Quit Depending on Willpower

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Willpower is ineffective in achieving goalsThe American Psychological Association does an annual survey called Stress in America. The most cited reason for not being able to follow through on changes (such as losing weight) is willpower.

What is Willpower?

Willpower is self-control. The ability to delay gratification, a strong determination, or restraint. Willpower is a tool our conscious mind uses to help us control our lives. It carries a negative connotation – deprivation. It is an ineffective way to achieve goals.

Why Willpower is Ineffective

To illustrate why, I’ll share with you what I learned in my neuro-linguistic programming (NLP) training.

Willpower is an ineffective tool to changeThink of your mind as an iceberg. The tip of the iceberg, the part that is above water, represents your conscious awareness. In addition to willpower, we also use rational and analytical thinking as a way to control ourselves. Unfortunately, only about ten percent of what we do, we do consciously.

Below the water line lies the rest of the iceberg, our subconscious mind. This accounts for 90% of our behavior. Herein lies our habits, physiological systems (ie. breathing), impulses and emotions and our strategies for dealing with our world.

When we employ willpower to make changes in our lives, such as weight loss, we are only using ten percent of our mind. However, the other 90% is running the show. You are pitting logic (conscious mind) against emotions and deeply ingrained habits and strategies. As a result, willpower is always going to be a struggle.

If you want to elicit real, permanent change, you have to get your subconscious on board and leverage its power.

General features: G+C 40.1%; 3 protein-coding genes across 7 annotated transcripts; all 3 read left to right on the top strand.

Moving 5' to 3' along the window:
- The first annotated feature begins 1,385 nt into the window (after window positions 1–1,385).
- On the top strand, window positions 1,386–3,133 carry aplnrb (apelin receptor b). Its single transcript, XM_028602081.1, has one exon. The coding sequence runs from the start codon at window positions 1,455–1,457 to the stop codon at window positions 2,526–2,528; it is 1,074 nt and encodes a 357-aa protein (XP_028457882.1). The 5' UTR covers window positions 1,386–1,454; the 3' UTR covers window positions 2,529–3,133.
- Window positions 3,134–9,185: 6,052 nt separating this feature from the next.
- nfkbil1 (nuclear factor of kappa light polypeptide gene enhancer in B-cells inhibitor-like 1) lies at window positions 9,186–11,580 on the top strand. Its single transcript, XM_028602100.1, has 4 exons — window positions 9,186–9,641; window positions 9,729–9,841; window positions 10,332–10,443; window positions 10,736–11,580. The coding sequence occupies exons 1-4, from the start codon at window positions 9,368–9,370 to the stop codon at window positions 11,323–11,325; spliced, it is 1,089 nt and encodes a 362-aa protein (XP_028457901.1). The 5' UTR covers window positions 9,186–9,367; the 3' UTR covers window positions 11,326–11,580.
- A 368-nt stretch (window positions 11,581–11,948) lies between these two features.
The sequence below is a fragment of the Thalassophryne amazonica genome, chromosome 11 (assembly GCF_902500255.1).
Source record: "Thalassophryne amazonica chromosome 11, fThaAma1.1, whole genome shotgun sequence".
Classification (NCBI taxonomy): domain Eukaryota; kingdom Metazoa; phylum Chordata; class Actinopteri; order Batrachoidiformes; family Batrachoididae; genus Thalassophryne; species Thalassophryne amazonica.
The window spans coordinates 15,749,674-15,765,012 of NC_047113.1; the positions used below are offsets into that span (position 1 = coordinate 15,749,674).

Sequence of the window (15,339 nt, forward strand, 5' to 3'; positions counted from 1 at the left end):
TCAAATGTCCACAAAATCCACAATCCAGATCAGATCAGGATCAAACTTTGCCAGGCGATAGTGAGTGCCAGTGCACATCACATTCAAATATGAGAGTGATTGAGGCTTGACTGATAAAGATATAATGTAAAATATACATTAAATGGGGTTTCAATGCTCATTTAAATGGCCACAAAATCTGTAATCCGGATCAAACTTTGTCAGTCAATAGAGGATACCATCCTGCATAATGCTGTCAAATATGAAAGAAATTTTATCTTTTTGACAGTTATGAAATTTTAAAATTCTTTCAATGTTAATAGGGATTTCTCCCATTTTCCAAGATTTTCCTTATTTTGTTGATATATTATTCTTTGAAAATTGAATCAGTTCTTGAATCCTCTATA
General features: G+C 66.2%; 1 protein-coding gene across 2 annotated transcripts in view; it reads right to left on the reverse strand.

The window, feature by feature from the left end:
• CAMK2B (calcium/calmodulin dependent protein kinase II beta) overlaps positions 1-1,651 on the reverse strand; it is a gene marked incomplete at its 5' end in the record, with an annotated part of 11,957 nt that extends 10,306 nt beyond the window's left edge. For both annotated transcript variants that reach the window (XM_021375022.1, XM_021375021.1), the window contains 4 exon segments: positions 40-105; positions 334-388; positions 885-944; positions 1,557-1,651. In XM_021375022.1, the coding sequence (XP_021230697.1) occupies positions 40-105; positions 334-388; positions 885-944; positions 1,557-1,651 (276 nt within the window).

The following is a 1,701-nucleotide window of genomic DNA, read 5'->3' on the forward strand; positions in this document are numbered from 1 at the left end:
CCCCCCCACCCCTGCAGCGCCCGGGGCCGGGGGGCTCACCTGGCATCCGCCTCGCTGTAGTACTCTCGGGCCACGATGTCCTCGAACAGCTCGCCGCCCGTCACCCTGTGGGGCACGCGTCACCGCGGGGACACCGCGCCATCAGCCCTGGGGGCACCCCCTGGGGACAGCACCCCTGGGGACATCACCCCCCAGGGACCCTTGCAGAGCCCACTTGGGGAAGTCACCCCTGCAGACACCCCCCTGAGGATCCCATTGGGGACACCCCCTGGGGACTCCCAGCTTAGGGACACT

Imagination is More Effective than Willpower

There is a reason why diets fail and you have trouble breaking bad habits (habits of thought included).With willpower, you are in a constant battle with your subconscious mind. The odds are against you and your subconscious mind is going to sabotage your efforts.

Instead of having your subconscious fight you, (willpower creates stress by exerting force) you want to win it over so it will work for you. How do you do that?

Luckily, we have the perfect tool – imagination. Imagination is positive and affirming. Using our imagination diminishes stress and opens up our creative channels instead of strong-arming us into submission, like willpower.

Change in itself is often stressful. The key is to find the path of least resistance, make it as easy and fun as possible. Imagination and visualization helps us do that. There are a couple of guidelines to make this work:

  1. Know your “why” – what is motivating you to make this change?  What result or outcome do you want? Just because your spouse, boss, parent, etc said you should do it is not enough motivation and chances are you won’t succeed. Make it personal and meaningful to you.